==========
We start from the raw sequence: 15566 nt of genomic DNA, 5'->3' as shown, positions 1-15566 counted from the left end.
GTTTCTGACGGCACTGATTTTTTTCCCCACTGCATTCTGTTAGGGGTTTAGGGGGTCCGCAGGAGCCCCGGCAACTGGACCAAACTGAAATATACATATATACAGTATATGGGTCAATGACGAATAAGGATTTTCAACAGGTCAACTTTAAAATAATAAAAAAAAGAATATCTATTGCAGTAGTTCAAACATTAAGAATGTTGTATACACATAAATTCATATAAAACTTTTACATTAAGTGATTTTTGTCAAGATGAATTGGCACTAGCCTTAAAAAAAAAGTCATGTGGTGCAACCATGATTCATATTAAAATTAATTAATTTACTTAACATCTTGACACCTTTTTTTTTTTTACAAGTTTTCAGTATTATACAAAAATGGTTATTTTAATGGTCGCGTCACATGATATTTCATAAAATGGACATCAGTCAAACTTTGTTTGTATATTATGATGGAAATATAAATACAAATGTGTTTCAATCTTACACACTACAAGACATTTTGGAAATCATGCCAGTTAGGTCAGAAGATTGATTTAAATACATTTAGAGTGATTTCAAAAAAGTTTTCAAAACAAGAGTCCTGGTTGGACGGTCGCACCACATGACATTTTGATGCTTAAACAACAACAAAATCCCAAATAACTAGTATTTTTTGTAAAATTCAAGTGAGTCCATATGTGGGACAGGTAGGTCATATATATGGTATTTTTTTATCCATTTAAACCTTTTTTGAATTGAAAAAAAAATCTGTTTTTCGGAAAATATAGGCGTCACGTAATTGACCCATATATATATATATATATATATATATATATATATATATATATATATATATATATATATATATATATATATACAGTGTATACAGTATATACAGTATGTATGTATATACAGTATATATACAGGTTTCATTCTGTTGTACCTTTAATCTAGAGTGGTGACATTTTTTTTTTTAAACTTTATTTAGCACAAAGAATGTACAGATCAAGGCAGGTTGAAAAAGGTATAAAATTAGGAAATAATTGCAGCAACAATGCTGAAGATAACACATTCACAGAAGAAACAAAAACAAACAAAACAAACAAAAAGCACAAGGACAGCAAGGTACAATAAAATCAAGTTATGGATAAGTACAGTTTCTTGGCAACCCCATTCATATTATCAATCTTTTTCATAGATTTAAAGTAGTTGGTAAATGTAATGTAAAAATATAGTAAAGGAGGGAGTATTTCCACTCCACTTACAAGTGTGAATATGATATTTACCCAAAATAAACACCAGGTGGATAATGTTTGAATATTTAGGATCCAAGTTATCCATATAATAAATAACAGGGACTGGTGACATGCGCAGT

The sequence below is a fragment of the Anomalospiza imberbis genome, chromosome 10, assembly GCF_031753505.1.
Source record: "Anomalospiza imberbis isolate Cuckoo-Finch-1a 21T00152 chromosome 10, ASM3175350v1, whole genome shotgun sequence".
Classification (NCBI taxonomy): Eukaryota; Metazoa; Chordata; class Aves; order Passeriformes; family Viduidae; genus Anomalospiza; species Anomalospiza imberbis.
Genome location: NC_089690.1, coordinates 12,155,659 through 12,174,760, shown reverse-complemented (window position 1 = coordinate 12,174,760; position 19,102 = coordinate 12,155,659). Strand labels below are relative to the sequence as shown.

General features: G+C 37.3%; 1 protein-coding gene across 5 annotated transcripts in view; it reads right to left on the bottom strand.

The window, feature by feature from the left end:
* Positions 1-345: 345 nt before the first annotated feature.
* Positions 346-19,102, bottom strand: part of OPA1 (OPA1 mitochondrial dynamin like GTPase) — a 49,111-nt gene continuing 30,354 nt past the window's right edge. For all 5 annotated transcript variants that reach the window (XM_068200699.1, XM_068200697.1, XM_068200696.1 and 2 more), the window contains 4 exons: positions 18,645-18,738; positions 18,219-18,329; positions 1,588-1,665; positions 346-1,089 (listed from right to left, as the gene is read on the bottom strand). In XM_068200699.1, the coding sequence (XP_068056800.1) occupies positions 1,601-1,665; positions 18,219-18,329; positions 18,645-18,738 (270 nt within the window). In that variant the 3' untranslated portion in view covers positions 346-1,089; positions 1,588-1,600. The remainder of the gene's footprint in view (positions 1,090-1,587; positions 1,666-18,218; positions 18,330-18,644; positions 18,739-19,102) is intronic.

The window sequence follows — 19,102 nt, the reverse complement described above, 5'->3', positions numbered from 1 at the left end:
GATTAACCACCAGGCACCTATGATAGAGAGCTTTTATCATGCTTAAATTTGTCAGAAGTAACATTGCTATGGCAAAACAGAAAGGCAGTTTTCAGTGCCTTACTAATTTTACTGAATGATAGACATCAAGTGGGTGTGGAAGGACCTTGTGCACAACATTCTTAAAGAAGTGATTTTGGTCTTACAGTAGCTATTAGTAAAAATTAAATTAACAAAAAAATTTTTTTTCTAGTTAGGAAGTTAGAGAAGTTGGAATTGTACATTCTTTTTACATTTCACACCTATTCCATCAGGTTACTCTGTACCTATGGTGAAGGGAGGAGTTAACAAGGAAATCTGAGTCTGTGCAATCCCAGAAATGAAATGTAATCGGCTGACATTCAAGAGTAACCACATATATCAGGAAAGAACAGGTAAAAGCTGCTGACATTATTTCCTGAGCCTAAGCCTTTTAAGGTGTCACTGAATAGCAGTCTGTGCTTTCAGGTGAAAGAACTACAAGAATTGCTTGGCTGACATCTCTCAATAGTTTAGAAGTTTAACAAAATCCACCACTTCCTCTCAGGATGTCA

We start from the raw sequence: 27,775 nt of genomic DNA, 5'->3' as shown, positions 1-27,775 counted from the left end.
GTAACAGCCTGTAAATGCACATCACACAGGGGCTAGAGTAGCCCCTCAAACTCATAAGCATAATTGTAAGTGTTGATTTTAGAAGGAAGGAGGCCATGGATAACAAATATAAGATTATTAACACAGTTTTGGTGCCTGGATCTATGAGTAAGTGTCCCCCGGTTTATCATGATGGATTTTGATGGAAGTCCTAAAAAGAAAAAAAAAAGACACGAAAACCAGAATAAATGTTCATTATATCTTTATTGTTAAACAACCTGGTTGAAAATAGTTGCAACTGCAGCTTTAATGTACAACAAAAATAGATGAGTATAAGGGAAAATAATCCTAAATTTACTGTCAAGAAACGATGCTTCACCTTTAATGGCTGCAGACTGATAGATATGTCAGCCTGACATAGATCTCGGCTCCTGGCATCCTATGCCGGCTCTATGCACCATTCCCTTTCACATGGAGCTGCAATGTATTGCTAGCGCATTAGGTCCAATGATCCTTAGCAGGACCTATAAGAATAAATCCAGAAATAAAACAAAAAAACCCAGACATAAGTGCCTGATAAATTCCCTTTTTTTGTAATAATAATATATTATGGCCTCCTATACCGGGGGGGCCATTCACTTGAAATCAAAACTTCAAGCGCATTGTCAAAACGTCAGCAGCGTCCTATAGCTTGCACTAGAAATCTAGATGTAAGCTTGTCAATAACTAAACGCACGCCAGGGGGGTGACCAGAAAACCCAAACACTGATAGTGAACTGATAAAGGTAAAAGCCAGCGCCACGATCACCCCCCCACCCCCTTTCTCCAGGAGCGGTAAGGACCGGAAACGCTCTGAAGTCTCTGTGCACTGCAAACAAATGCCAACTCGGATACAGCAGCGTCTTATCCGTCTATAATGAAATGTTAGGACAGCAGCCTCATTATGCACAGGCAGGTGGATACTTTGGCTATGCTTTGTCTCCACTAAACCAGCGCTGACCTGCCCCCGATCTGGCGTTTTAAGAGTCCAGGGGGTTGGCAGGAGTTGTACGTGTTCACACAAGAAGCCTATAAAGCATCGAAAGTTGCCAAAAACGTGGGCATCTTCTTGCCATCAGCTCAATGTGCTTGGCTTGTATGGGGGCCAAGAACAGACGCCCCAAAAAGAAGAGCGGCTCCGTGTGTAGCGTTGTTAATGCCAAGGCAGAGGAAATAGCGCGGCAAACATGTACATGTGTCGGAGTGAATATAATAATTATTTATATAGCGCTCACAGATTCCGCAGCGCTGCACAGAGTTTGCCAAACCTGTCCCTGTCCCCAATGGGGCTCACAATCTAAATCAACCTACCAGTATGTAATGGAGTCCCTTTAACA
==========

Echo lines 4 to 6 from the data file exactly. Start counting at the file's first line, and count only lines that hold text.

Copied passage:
Source record: "Anomalospiza imberbis isolate Cuckoo-Finch-1a 21T00152 chromosome 10, ASM3175350v1, whole genome shotgun sequence".
Classification (NCBI taxonomy): Eukaryota; Metazoa; Chordata; class Aves; order Passeriformes; family Viduidae; genus Anomalospiza; species Anomalospiza imberbis.
Genome location: NC_089690.1, coordinates 12,155,659 through 12,174,760, shown reverse-complemented (window position 1 = coordinate 12,174,760; position 19,102 = coordinate 12,155,659). Strand labels below are relative to the sequence as shown.